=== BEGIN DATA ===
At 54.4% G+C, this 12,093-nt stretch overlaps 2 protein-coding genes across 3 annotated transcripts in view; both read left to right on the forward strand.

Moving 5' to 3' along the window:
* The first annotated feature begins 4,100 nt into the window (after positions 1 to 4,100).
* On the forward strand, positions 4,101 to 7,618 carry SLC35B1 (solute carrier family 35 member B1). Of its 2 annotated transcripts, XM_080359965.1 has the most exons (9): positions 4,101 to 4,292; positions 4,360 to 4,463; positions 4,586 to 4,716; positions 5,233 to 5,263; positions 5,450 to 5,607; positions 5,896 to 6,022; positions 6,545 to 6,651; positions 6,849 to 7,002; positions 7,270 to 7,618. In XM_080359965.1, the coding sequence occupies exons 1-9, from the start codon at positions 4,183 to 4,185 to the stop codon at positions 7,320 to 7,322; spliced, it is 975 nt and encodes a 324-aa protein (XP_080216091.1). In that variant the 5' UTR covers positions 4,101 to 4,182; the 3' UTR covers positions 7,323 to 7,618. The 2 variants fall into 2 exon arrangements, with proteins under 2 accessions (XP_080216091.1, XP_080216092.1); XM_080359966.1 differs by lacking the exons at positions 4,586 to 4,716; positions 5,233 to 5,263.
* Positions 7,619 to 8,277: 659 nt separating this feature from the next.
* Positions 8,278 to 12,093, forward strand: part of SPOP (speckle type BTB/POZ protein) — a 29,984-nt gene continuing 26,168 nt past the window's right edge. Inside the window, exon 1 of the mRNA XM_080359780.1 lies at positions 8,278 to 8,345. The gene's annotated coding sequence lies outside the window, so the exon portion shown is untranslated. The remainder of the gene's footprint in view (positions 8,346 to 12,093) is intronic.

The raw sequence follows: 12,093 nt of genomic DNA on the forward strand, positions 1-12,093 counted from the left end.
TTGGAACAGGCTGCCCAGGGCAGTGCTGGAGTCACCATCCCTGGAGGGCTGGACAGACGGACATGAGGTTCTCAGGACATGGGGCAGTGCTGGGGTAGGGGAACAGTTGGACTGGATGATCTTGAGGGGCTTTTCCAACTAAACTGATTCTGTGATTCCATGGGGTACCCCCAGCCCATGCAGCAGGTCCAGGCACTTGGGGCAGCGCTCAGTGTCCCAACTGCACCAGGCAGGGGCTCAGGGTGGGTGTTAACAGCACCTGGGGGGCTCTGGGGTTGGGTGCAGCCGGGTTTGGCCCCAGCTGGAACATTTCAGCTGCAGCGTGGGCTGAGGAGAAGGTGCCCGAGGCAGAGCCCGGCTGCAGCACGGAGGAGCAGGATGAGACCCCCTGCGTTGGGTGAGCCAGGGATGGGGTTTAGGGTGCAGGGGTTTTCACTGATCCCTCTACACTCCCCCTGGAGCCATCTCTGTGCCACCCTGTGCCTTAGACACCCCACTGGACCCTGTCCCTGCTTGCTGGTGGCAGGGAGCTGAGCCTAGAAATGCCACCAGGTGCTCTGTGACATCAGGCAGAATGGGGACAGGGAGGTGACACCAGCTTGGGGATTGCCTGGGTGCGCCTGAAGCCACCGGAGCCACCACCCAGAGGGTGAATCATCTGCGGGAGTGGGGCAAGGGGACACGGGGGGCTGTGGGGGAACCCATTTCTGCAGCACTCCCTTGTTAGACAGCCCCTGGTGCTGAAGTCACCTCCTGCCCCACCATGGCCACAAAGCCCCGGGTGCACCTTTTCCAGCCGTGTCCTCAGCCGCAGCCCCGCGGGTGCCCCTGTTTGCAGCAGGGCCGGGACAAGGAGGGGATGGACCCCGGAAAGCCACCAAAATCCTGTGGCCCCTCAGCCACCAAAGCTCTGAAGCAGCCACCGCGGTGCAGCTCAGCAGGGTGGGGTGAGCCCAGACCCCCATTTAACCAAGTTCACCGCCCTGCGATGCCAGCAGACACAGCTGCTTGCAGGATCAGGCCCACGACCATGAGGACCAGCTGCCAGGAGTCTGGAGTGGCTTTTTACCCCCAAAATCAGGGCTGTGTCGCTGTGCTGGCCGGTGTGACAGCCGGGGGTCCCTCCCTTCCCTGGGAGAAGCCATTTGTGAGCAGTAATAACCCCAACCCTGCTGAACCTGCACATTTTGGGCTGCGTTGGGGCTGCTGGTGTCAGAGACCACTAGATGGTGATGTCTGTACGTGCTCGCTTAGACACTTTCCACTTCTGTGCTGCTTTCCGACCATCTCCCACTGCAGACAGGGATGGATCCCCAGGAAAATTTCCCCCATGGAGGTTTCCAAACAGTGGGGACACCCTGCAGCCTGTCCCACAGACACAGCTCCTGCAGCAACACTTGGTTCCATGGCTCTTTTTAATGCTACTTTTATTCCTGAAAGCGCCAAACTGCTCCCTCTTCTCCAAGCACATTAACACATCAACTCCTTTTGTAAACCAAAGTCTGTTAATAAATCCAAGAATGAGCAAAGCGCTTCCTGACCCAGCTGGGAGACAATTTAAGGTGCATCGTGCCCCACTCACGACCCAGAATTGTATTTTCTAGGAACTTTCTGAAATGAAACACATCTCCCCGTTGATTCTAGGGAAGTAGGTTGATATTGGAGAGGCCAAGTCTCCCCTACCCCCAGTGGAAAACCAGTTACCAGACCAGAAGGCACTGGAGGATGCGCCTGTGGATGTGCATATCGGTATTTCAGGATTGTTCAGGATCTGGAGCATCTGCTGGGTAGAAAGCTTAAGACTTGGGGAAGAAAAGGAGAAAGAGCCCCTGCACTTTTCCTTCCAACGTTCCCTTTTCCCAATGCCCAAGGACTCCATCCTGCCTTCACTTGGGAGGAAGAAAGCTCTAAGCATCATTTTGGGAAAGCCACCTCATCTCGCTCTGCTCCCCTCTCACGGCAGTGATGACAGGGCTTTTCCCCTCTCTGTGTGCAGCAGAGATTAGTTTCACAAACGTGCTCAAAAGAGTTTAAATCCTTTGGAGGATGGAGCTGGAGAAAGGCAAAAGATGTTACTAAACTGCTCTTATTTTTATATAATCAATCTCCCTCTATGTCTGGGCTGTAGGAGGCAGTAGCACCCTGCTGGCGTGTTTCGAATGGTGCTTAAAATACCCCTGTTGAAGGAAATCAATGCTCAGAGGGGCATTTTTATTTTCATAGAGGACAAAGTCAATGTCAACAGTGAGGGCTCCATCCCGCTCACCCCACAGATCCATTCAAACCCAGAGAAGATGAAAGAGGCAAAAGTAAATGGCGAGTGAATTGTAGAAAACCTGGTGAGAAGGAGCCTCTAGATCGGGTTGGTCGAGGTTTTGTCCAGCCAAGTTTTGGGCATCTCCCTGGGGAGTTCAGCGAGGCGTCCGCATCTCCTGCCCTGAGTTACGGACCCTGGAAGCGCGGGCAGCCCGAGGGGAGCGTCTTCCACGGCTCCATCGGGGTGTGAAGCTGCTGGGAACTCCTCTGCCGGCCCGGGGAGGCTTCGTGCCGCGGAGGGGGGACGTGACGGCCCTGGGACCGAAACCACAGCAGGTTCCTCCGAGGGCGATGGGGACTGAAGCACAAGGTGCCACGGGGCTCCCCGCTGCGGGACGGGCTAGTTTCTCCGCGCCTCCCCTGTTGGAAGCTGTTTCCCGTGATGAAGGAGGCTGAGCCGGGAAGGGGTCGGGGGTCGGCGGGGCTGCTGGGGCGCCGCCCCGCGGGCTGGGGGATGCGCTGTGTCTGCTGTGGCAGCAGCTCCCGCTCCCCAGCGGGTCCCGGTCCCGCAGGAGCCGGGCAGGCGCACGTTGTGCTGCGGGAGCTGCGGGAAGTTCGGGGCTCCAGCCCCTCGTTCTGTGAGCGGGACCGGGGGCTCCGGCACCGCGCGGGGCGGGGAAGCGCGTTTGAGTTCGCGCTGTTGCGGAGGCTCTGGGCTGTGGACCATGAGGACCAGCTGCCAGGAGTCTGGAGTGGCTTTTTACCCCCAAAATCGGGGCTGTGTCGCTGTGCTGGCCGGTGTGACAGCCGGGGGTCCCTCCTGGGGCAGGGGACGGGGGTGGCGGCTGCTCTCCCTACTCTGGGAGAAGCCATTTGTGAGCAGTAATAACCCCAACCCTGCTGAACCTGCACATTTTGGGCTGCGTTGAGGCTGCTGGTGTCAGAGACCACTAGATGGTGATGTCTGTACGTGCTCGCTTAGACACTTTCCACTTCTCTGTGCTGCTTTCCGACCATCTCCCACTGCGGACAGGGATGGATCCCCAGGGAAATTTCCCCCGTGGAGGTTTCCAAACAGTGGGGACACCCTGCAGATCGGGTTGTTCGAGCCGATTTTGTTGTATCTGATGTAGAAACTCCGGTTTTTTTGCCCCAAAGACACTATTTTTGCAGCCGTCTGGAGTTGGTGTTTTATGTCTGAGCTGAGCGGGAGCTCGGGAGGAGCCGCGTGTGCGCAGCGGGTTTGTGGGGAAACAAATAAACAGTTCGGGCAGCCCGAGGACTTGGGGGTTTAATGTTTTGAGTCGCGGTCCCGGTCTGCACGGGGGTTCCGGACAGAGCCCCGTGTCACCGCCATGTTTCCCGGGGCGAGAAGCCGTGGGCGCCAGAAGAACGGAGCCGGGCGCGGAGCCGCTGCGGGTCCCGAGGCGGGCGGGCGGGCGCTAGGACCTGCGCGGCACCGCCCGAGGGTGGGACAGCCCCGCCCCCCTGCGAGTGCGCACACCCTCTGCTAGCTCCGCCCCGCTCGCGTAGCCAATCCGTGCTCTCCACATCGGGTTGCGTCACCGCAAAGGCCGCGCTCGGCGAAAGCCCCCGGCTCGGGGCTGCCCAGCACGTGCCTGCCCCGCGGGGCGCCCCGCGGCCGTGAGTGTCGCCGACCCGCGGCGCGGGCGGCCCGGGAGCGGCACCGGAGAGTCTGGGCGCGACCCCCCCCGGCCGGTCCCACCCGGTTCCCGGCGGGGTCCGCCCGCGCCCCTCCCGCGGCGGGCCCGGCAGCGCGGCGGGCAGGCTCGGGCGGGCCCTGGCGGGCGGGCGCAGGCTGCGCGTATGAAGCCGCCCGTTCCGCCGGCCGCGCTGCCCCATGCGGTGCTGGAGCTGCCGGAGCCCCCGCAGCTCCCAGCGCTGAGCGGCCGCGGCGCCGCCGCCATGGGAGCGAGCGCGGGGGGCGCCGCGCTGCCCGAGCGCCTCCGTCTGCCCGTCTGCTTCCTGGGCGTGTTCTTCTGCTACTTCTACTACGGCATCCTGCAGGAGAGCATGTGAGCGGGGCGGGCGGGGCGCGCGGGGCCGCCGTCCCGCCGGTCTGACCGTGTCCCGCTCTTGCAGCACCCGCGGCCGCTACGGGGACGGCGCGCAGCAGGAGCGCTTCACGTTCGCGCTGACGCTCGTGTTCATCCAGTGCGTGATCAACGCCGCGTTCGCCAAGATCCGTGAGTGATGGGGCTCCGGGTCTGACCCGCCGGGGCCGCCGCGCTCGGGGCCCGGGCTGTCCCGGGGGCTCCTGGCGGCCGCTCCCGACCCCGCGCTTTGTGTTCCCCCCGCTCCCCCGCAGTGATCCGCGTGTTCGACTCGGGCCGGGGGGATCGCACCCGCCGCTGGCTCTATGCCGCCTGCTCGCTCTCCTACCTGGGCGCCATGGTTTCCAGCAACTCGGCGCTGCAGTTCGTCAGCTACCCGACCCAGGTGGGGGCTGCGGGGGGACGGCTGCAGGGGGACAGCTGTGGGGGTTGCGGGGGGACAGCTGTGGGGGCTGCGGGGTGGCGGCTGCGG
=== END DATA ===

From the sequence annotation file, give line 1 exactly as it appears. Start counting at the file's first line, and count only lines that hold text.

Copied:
At 54.4% G+C, this 12,093-nt stretch overlaps 2 protein-coding genes across 3 annotated transcripts in view; both read left to right on the forward strand.